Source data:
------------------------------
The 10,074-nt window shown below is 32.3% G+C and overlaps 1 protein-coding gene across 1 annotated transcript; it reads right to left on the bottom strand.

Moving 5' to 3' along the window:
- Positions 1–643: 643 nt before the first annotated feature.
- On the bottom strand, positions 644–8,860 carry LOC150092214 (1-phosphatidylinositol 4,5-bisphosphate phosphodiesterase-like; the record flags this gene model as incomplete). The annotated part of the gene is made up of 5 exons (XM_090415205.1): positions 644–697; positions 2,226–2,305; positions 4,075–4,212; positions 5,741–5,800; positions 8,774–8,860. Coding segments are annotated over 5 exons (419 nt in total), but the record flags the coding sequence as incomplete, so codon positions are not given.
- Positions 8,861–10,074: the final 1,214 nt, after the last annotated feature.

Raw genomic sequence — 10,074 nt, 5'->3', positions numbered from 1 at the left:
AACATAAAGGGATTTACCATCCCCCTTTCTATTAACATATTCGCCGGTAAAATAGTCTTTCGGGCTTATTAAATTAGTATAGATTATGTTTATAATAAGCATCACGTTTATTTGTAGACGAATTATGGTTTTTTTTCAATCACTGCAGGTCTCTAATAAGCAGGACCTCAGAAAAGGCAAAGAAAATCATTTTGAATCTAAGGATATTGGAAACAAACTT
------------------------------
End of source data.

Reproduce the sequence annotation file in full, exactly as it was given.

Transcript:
The 10,074-nt window shown below is 32.3% G+C and overlaps 1 protein-coding gene across 1 annotated transcript; it reads right to left on the bottom strand.

Moving 5' to 3' along the window:
- Positions 1–643: 643 nt before the first annotated feature.
- On the bottom strand, positions 644–8,860 carry LOC150092214 (1-phosphatidylinositol 4,5-bisphosphate phosphodiesterase-like; the record flags this gene model as incomplete). The annotated part of the gene is made up of 5 exons (XM_090415205.1): positions 644–697; positions 2,226–2,305; positions 4,075–4,212; positions 5,741–5,800; positions 8,774–8,860. Coding segments are annotated over 5 exons (419 nt in total), but the record flags the coding sequence as incomplete, so codon positions are not given.
- Positions 8,861–10,074: the final 1,214 nt, after the last annotated feature.

Raw genomic sequence — 10,074 nt, 5'->3', positions numbered from 1 at the left:
AACATAAAGGGATTTACCATCCCCCTTTCTATTAACATATTCGCCGGTAAAATAGTCTTTCGGGCTTATTAAATTAGTATAGATTATGTTTATAATAAGCATCACGTTTATTTGTAGACGAATTATGGTTTTTTTTCAATCACTGCAGGTCTCTAATAAGCAGGACCTCAGAAAAGGCAAAGAAAATCATTTTGAATCTAAGGATATTGGAAACAAACTT